On March 27, the BBC revealed that its news bulletins in Persian, Pashto and Uzbek languages were taken off air after their local partners were ordered to remove all international broadcasters from Afghanistan’s airwaves by the Taliban. According to the BBC, its Persian television channel can still be accessed via satellite.
“This is a worrying development at a time of uncertainty and turbulence for the people of Afghanistan. More than six million Afghans consume the BBC’s independent and impartial journalism on TV every week, and it is crucial that they are not denied access to it,” Tarik Kafala, head of languages at the BBC World Services said in a statement.
The same day, Voice of America (VoA), an American broadcaster that airs a half-hour news bulletin in Pashto and Dari languages, was barred from broadcasting its program produced for Afghan partners TOLOnews and Shamshad TV.
The Taliban’s ban also extended to German broadcaster Deutsche Welle (DW), which announced that its political talk show "Aashti" in Dari and Pashto would no longer run from March 28, and the Chinese state-run China Global Television Network (CGTN). The crackdown on foreign broadcasters follows the Taliban’s ban on foreign television programs earlier this month.
The Taliban have also targeted journalists, with more than eight arrested in two days. On March 26, Mirwais Atal, director of Zema Radio in Kandahar was detained for unknown reasons. According to the Afghan Journalists Centre (AJC), he has now been released. Sarwar Hashemi, a Salam Watandar journalist, was also detained by the Taliban for six hours while he was covering a protest program by women’s group on March 26.
On March 28, Radio Millat Zhagh’s news manager, Farid Alizai, the producer Rahimullah Noori, technical chief Mahmood Mehraban, and another staff member from Radio Saangi, were detained by Taliban militants. on March 28. Officials confirmed that a further two staff members from Radio Zema and Radio Tabasum were also arrested for unknown reasons.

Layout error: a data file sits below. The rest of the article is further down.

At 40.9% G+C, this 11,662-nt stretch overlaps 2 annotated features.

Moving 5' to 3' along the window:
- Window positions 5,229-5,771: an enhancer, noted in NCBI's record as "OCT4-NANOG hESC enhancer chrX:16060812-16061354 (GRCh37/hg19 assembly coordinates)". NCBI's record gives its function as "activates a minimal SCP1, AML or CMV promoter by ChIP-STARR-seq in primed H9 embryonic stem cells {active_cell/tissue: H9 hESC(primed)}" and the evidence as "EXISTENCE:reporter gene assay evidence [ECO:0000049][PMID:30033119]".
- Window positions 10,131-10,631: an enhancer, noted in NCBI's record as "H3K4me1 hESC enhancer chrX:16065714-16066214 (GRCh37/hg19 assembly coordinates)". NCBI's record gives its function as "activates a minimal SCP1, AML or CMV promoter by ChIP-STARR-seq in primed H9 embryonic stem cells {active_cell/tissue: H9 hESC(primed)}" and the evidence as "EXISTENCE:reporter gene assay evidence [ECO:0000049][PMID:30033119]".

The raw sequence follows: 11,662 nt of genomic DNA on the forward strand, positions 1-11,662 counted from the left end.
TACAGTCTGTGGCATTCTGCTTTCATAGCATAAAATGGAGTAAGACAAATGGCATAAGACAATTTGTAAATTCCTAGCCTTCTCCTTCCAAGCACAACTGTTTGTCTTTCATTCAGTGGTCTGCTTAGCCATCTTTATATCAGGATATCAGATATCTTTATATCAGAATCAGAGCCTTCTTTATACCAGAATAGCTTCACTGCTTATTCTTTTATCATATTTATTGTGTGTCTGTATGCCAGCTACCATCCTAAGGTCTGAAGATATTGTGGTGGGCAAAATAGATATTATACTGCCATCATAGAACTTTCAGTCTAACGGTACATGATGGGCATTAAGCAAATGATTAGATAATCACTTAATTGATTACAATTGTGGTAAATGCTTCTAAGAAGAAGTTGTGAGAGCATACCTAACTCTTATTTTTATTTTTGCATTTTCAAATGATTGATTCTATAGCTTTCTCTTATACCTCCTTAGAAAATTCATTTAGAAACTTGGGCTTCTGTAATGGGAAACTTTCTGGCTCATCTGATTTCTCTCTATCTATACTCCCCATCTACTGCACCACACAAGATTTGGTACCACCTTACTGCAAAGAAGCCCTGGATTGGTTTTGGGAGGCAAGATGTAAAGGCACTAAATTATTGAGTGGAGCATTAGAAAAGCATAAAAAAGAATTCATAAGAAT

Following the journalists’ arrests on March 28, the Taliban ordered two radio broadcasters, Radio Millat Zhagh and Radio Saangi, to suspend operations and shutdown.
According to a survey conducted by ANJU across 33 of Afghanistan’s provinces, a total of 318 media have closed since the Taliban came to power in August 2021. Only 305 of the 623 media organisations active before the beginning of the Taliban regime are still operating.
ANJU said: “After the de facto authorities took power, the Taliban regime not only created media restrictions and violence against journalists but also closed the international broadcasting media outlets in Afghanistan. Meanwhile, the de facto authorities imposed censorship and threats on national media outlets. Thus, ANJU condemn the de facto authority’s decision on closing the international media outlets operation in Afghanistan.”
The IFJ said: “The Taliban’s intensifying vilification of Afghanistan’s journalists, media workers, and media organisations is deeply concerning, with press freedom in the country reaching another alarming low. The IFJ calls for the immediate release of all detained media personnel and the reinstatement of all broadcasters and media organisations affected by the Taliban’s new media restrictions. The Taliban must immediately cease its intimidation of Afghanistan’s media.”